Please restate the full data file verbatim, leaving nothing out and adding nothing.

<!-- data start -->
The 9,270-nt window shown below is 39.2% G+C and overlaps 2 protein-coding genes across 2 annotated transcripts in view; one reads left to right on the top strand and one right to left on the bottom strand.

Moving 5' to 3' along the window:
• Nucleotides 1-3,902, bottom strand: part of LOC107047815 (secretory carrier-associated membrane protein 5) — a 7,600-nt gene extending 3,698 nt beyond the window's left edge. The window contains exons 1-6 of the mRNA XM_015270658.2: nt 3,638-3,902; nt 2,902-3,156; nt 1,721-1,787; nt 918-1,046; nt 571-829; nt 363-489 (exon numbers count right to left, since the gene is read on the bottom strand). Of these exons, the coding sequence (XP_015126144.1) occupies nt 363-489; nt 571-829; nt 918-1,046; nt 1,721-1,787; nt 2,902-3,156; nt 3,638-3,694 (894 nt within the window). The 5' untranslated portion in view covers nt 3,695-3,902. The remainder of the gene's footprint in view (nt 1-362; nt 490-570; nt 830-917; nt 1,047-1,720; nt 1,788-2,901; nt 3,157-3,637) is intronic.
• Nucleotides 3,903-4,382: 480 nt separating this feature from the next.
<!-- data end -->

The 9,270-nt window shown below is 39.2% G+C and overlaps 2 protein-coding genes across 2 annotated transcripts in view; one reads left to right on the top strand and one right to left on the bottom strand.

Moving 5' to 3' along the window:
• Nucleotides 1-3,902, bottom strand: part of LOC107047815 (secretory carrier-associated membrane protein 5) — a 7,600-nt gene extending 3,698 nt beyond the window's left edge. The window contains exons 1-6 of the mRNA XM_015270658.2: nt 3,638-3,902; nt 2,902-3,156; nt 1,721-1,787; nt 918-1,046; nt 571-829; nt 363-489 (exon numbers count right to left, since the gene is read on the bottom strand). Of these exons, the coding sequence (XP_015126144.1) occupies nt 363-489; nt 571-829; nt 918-1,046; nt 1,721-1,787; nt 2,902-3,156; nt 3,638-3,694 (894 nt within the window). The 5' untranslated portion in view covers nt 3,695-3,902. The remainder of the gene's footprint in view (nt 1-362; nt 490-570; nt 830-917; nt 1,047-1,720; nt 1,788-2,901; nt 3,157-3,637) is intronic.
• Nucleotides 3,903-4,382: 480 nt separating this feature from the next.